The Pleasures of Tennis on Grass
A signal that the cold, depressing months of an Irish winter were coming to an end, was the smell of newly-cut grass from the lawns of the prep school of my Irish youth. It is an inspiring smell (if smells can be inspiring!) that can still press positive buttons in me in the months of May and June. Visions of the tennis matches to come in the summer team were stimulated by that grassy aroma.
Not much tennis is played on grass any more – only a few tournaments including the showcase, Wimbledon, remain. At a more amateur level, with the exception of some clubs in England, grass has virtually disappeared. In my youth, it was still a major playing surface, but holding its own with some difficulty against the surge in popularity of hard courts. Grass, although a Rolls Royce surface at its best, suffered from the constraints of bad weather, that eternal feature of life in Britain and Ireland. It could never be entirely relied upon. Speed of reaction was vital on grass, as the ball could shoot off the surface mercilessly, particularly in damp weather.
All that said, the game of tennis was first played on grass and the official name of the game is ‘lawn tennis’. To this day, many clubs refer to themselves as ‘lawn tennis’ clubs despite the fact that a blade of grass is nowhere to be seen. Tradition matters a lot to the custodians of tennis. There was nothing better than to tread on the soft, springy surface of a grass court. Movement across the court was easy (as long as the surface was dry and you had good shoes) and the reduced pressure on the feet compared with hard surfaces, meant you could play on for longer periods.
All the best players in the world could play on grass. It was a ‘sine qua non’ to be able to master the surface. Even today, no one could call themselves the best in the world without a victory at Wimbledon. The Czech star of the 1980’s, Ivan Lendl, on the other hand, maintained that ‘grass was for cows’. This comment, I think, said more about Lendl than anything else. He never won at Wimbledon. Others tutored as young players on hard courts, like Bjorn Borg, recognised the reality of grass play and adapted their game accordingly. Borg managed to win Wimbledon five times in a row. Grass was made for certain types of player: those with big serves and volley games. Such a player was Boris Becker who displayed his talent on Wimbledon grass from the tender age of 17.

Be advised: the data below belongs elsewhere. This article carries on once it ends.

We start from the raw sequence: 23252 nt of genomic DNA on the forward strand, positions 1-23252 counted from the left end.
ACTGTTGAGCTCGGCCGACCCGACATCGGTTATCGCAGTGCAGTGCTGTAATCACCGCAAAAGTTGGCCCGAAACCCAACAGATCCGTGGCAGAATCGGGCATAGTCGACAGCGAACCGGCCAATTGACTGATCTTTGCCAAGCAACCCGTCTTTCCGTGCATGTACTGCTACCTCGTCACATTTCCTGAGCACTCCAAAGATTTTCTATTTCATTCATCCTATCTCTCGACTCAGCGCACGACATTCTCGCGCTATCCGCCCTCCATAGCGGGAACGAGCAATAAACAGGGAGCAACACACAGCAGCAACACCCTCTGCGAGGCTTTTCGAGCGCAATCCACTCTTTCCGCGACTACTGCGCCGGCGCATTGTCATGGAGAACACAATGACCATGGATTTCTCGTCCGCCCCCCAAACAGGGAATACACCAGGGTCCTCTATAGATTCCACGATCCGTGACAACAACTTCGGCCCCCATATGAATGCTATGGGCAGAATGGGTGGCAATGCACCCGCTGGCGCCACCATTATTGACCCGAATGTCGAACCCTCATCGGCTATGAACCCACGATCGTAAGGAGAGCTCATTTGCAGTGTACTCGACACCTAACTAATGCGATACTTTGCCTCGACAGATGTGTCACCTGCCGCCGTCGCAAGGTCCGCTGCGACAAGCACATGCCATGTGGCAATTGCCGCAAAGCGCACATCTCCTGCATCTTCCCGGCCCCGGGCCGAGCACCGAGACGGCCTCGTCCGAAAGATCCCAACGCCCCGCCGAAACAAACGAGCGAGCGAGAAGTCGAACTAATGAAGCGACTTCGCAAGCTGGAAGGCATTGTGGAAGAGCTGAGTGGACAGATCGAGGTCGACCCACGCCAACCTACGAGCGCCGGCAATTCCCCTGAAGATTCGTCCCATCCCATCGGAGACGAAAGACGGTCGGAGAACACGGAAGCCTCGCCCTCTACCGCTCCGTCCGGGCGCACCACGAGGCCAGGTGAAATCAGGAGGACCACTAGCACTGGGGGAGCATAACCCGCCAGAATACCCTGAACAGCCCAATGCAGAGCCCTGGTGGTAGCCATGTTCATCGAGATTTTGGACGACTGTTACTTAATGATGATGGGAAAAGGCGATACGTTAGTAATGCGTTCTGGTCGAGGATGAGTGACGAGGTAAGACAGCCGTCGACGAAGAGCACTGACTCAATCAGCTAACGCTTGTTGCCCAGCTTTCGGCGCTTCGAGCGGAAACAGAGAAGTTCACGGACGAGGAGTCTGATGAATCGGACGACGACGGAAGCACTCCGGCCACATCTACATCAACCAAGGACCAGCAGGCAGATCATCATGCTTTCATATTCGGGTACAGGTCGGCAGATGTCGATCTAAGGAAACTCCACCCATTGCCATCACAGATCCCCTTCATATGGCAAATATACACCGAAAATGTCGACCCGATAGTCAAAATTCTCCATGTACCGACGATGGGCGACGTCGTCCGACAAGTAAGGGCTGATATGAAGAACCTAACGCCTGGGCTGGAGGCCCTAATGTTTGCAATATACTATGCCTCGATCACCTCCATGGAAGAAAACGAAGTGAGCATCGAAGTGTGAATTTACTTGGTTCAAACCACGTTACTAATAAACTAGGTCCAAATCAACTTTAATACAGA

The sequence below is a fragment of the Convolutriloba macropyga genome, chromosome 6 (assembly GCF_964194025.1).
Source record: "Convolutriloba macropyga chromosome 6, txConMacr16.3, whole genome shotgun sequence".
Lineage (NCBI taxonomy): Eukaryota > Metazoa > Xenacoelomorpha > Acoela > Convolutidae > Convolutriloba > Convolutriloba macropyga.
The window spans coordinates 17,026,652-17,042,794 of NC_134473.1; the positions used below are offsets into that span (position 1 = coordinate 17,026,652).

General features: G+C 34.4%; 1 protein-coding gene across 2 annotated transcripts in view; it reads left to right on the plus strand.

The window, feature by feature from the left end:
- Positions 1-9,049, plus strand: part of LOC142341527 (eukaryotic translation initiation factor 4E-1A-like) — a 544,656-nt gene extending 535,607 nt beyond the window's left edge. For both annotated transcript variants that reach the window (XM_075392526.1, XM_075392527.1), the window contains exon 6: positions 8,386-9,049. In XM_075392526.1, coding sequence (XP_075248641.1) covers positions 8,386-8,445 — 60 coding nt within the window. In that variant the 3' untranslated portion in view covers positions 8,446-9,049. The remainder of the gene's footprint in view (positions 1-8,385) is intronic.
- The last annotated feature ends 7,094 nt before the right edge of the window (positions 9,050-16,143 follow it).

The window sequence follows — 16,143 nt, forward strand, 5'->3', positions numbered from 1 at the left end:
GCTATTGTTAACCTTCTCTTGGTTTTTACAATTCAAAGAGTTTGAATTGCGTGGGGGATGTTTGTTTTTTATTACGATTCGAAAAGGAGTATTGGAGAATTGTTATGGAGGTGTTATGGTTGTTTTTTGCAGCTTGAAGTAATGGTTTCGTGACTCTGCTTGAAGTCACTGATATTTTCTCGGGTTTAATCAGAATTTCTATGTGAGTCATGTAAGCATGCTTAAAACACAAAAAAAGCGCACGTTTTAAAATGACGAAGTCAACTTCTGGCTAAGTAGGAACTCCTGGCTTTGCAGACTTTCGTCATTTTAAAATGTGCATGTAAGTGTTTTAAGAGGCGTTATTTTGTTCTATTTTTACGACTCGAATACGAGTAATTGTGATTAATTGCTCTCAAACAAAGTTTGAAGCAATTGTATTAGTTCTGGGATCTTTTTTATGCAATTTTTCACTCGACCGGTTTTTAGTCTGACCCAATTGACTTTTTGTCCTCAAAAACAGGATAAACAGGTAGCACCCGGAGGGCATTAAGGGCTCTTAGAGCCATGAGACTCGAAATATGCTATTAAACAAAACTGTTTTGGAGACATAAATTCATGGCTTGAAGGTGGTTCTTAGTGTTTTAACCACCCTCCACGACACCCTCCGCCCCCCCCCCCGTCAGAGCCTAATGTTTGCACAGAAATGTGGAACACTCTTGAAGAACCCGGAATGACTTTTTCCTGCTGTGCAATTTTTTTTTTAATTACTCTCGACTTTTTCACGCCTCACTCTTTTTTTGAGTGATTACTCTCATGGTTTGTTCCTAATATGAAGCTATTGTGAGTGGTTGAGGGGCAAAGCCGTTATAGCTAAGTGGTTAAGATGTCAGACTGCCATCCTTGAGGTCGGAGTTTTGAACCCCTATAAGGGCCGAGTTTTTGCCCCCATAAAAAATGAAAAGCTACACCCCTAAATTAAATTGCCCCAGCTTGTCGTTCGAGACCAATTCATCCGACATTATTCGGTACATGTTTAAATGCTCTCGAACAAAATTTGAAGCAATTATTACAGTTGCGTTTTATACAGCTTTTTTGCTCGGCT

Grass also brought out the acrobat in Boris. Legendary are the heroic dives on the Centre Court, often in desperation, by the ebullient German. It also brought out the grace and delicacy in many women players, exemplified by Maria Bueno and Evonne Goolagong in the 1960’s and 1970’s. Grass is steeped in tradition. It has long been the tradition that on the Sunday before the start of Wimbledon, a Ladies Doubles match is played on the Centre Court to ‘break the Court’ in after months of non-use.
Grass also had a capacity to inspire reverence. I will never forget the horrified reaction of the great Dan Maskell as he witnessed from the BBC commentary box, the invasion of the Centre Court by scores of young female admirers of Bjorn Borg. It was their platform shoes and heels that most offended him as they dug into the sacred turf. The end of civilisation as we know it! I also have seen some woeful grass courts in my time. These were usually courts situated along the seaside coast of Ireland with sandy underlays. Bounces were erratic and the baselines resembled the trenches of the First World War!
In my own club, a long tradition of grass play was fostered until the club had to face the inevitability of grass’s increasing impracticality. In its old premises on Lad Lane in Dublin, it had several fine grass courts, the turf of which was transferred over in the move in 1973 to Appian Way. Grass struggled on for many years at the new premises, but eventually, pressure on space in favour of hard courts prevailed. Fitzwilliam once was able to attract the best in the world to its annual tournament (a week following Wimbledon), but with the rise in the professional game and the decline in grass in the 1970’s, the tournament slid deep into the second division.
Tennis on grass summons up so many nostalgic memories. It is all about civilised Home Counties tennis clubs, afternoon teas, the chatter of pretty young English Roses, bottles of Robinson’s Barley Water and the rich voice of Dan Maskell. It is symbolic of an era before professionalism and technology, both of which transformed the game utterly.
Date published :
05 Jul 2011 - 14:33:55